The causal relationship between perceived social support and life satisfaction through hope, resilience and optimism

Document Type: Original Article

Authors

1 Department of Educational Psychology, Payame Noor University of Tehran, Iran

2 Department of Positive Islamic Psychology, Ahvaz Payame Noor University, Ahvaz, Iran

3 Department of Educational Psychology, Shahid Chamran University of Ahvaz, Iran

10.24200/ijpb.2019.166650.1081

Abstract

In this study, the causal relationship between social support and life satisfaction through hope, resilience and optimism was studied. The sample of the study consisted of 200 orphaned women under the care of Bavardelan charity institute, who were voluntarily selected for the study. In this research, the following scales were used, including; Perceived social support of Zimet, Dahlem, Zimet, & Farley (1988), Life satisfaction scale (Diener, Emmons, Larsen & Griffin, 1985), Hope scale of Snyder (1991), Life orientation (Scheier & Carver,1985) and Resilience questionnaire (Conner & Davidson, 2003). The statistical method used was Pearson correlation and path analysis using the Amos statistical software. The results showed that social support was positively associated with life satisfaction, hope, optimism and there was a causal relationship between hope, optimism, resilience and life satisfaction. Also, findings have shown that there was an indirect positive relationship between social support and life satisfaction, in terms of hope, optimism, and resilience. The results of indirect hypotheses showed that social support encouraging hope, optimism, and resilience has a positive relationship with life satisfaction. It can be concluded that positive psychological dimensions including hope, resilience and optimism can play an important role in enhancing the orphaned women’s life satisfaction. Accordingly, there was a need for planning and training to create a supportive atmosphere to reduce the harm inflicted on these women and increase the well-being of their lives more than ever before.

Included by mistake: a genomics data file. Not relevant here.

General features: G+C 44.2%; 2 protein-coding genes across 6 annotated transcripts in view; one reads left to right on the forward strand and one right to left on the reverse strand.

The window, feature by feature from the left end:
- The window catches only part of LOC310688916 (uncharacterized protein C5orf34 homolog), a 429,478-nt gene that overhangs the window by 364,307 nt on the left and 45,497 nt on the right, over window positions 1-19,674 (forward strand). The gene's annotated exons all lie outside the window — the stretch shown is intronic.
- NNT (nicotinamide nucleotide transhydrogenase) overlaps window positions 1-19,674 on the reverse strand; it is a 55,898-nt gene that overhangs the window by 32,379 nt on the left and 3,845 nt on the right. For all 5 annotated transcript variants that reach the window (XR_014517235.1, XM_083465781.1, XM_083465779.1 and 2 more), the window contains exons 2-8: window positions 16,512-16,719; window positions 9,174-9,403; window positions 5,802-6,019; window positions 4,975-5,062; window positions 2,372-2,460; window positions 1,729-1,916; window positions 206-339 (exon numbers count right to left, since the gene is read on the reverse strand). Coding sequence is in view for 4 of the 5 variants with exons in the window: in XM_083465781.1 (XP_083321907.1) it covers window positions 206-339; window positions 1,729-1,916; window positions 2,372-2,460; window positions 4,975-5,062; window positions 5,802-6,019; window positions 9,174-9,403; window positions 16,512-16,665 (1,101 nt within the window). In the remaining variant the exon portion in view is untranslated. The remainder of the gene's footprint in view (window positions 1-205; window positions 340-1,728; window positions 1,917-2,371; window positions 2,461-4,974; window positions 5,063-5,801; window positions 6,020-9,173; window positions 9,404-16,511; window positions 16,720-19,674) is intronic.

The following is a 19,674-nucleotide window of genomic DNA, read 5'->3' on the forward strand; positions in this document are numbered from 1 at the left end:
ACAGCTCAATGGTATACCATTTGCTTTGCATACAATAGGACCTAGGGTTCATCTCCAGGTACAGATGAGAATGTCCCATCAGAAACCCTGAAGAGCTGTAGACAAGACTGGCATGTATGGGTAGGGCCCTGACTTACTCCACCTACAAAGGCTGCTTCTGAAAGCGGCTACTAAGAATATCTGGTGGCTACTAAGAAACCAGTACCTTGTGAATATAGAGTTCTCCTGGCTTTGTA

Keywords



Articles in Press, Accepted Manuscript
Available Online from 24 September 2019
  • Receive Date: 09 January 2019
  • Revise Date: 21 September 2019
  • Accept Date: 24 September 2019